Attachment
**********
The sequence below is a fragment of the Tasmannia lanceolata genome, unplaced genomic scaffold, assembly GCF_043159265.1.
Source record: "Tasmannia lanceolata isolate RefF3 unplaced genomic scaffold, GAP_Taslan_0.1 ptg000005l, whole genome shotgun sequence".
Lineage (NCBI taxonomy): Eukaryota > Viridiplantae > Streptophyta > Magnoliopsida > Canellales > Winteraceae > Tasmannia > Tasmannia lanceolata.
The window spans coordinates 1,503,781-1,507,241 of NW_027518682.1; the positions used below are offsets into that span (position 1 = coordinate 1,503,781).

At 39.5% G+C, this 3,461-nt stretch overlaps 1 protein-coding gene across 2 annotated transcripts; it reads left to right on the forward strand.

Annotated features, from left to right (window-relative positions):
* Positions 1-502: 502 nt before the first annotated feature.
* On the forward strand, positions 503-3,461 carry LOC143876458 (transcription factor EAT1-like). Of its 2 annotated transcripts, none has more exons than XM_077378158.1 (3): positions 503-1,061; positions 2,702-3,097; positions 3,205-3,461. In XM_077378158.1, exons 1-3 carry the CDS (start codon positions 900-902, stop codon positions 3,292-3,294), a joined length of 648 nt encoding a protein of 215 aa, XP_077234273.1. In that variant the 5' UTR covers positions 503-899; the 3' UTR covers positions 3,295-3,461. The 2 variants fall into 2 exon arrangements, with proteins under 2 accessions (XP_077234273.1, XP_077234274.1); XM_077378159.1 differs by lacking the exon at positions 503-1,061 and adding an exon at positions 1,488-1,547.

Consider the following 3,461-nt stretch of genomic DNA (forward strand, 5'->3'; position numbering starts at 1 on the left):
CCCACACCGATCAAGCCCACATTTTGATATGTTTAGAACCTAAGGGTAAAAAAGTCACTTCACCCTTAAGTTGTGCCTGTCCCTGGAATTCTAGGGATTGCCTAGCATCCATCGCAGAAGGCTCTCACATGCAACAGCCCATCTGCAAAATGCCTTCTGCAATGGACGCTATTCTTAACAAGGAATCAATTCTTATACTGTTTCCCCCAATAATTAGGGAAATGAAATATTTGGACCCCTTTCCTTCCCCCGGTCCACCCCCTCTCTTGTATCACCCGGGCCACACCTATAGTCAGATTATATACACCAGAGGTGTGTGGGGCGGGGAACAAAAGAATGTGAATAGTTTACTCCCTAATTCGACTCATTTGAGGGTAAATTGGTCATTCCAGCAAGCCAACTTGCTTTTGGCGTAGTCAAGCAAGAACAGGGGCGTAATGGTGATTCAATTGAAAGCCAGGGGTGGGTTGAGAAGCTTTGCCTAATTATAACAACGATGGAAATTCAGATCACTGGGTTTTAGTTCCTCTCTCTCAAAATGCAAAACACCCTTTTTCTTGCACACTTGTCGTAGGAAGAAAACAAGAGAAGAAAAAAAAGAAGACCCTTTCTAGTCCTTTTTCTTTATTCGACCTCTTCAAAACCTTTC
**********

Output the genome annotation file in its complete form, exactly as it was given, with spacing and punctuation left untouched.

The sequence below is a fragment of the Tasmannia lanceolata genome, unplaced genomic scaffold, assembly GCF_043159265.1.
Source record: "Tasmannia lanceolata isolate RefF3 unplaced genomic scaffold, GAP_Taslan_0.1 ptg000005l, whole genome shotgun sequence".
Lineage (NCBI taxonomy): Eukaryota > Viridiplantae > Streptophyta > Magnoliopsida > Canellales > Winteraceae > Tasmannia > Tasmannia lanceolata.
The window spans coordinates 1,503,781-1,507,241 of NW_027518682.1; the positions used below are offsets into that span (position 1 = coordinate 1,503,781).

At 39.5% G+C, this 3,461-nt stretch overlaps 1 protein-coding gene across 2 annotated transcripts; it reads left to right on the forward strand.

Annotated features, from left to right (window-relative positions):
* Positions 1-502: 502 nt before the first annotated feature.
* On the forward strand, positions 503-3,461 carry LOC143876458 (transcription factor EAT1-like). Of its 2 annotated transcripts, none has more exons than XM_077378158.1 (3): positions 503-1,061; positions 2,702-3,097; positions 3,205-3,461. In XM_077378158.1, exons 1-3 carry the CDS (start codon positions 900-902, stop codon positions 3,292-3,294), a joined length of 648 nt encoding a protein of 215 aa, XP_077234273.1. In that variant the 5' UTR covers positions 503-899; the 3' UTR covers positions 3,295-3,461. The 2 variants fall into 2 exon arrangements, with proteins under 2 accessions (XP_077234273.1, XP_077234274.1); XM_077378159.1 differs by lacking the exon at positions 503-1,061 and adding an exon at positions 1,488-1,547.

Consider the following 3,461-nt stretch of genomic DNA (forward strand, 5'->3'; position numbering starts at 1 on the left):
CCCACACCGATCAAGCCCACATTTTGATATGTTTAGAACCTAAGGGTAAAAAAGTCACTTCACCCTTAAGTTGTGCCTGTCCCTGGAATTCTAGGGATTGCCTAGCATCCATCGCAGAAGGCTCTCACATGCAACAGCCCATCTGCAAAATGCCTTCTGCAATGGACGCTATTCTTAACAAGGAATCAATTCTTATACTGTTTCCCCCAATAATTAGGGAAATGAAATATTTGGACCCCTTTCCTTCCCCCGGTCCACCCCCTCTCTTGTATCACCCGGGCCACACCTATAGTCAGATTATATACACCAGAGGTGTGTGGGGCGGGGAACAAAAGAATGTGAATAGTTTACTCCCTAATTCGACTCATTTGAGGGTAAATTGGTCATTCCAGCAAGCCAACTTGCTTTTGGCGTAGTCAAGCAAGAACAGGGGCGTAATGGTGATTCAATTGAAAGCCAGGGGTGGGTTGAGAAGCTTTGCCTAATTATAACAACGATGGAAATTCAGATCACTGGGTTTTAGTTCCTCTCTCTCAAAATGCAAAACACCCTTTTTCTTGCACACTTGTCGTAGGAAGAAAACAAGAGAAGAAAAAAAAGAAGACCCTTTCTAGTCCTTTTTCTTTATTCGACCTCTTCAAAACCTTTC